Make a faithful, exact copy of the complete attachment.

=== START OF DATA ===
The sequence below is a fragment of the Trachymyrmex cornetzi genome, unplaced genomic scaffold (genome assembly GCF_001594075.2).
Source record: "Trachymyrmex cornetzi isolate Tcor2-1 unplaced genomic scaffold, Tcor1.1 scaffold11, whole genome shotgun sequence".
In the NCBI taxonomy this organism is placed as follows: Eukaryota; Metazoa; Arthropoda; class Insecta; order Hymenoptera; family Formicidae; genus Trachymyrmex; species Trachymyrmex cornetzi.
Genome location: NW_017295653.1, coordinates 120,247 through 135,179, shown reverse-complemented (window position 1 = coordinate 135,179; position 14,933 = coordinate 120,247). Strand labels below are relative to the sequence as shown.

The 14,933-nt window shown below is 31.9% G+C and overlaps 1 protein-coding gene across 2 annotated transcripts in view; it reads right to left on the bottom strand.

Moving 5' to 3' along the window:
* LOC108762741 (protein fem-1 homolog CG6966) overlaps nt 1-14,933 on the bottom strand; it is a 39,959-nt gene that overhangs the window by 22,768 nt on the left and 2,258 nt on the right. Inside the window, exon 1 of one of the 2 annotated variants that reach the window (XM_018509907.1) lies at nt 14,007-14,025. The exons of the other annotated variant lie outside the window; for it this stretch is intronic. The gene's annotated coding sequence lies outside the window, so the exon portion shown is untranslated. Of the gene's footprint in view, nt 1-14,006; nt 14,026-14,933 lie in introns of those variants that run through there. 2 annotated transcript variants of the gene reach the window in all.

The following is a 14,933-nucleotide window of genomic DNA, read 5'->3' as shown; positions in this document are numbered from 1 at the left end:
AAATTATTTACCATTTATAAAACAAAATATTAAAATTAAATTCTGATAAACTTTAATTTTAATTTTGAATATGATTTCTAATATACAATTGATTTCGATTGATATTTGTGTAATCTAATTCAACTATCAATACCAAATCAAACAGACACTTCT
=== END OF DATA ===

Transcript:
The sequence below is a fragment of the Trachymyrmex cornetzi genome, unplaced genomic scaffold (genome assembly GCF_001594075.2).
Source record: "Trachymyrmex cornetzi isolate Tcor2-1 unplaced genomic scaffold, Tcor1.1 scaffold11, whole genome shotgun sequence".
In the NCBI taxonomy this organism is placed as follows: Eukaryota; Metazoa; Arthropoda; class Insecta; order Hymenoptera; family Formicidae; genus Trachymyrmex; species Trachymyrmex cornetzi.
Genome location: NW_017295653.1, coordinates 120,247 through 135,179, shown reverse-complemented (window position 1 = coordinate 135,179; position 14,933 = coordinate 120,247). Strand labels below are relative to the sequence as shown.

The 14,933-nt window shown below is 31.9% G+C and overlaps 1 protein-coding gene across 2 annotated transcripts in view; it reads right to left on the bottom strand.

Moving 5' to 3' along the window:
* LOC108762741 (protein fem-1 homolog CG6966) overlaps nt 1-14,933 on the bottom strand; it is a 39,959-nt gene that overhangs the window by 22,768 nt on the left and 2,258 nt on the right. Inside the window, exon 1 of one of the 2 annotated variants that reach the window (XM_018509907.1) lies at nt 14,007-14,025. The exons of the other annotated variant lie outside the window; for it this stretch is intronic. The gene's annotated coding sequence lies outside the window, so the exon portion shown is untranslated. Of the gene's footprint in view, nt 1-14,006; nt 14,026-14,933 lie in introns of those variants that run through there. 2 annotated transcript variants of the gene reach the window in all.

The following is a 14,933-nucleotide window of genomic DNA, read 5'->3' as shown; positions in this document are numbered from 1 at the left end:
AAATTATTTACCATTTATAAAACAAAATATTAAAATTAAATTCTGATAAACTTTAATTTTAATTTTGAATATGATTTCTAATATACAATTGATTTCGATTGATATTTGTGTAATCTAATTCAACTATCAATACCAAATCAAACAGACACTTCT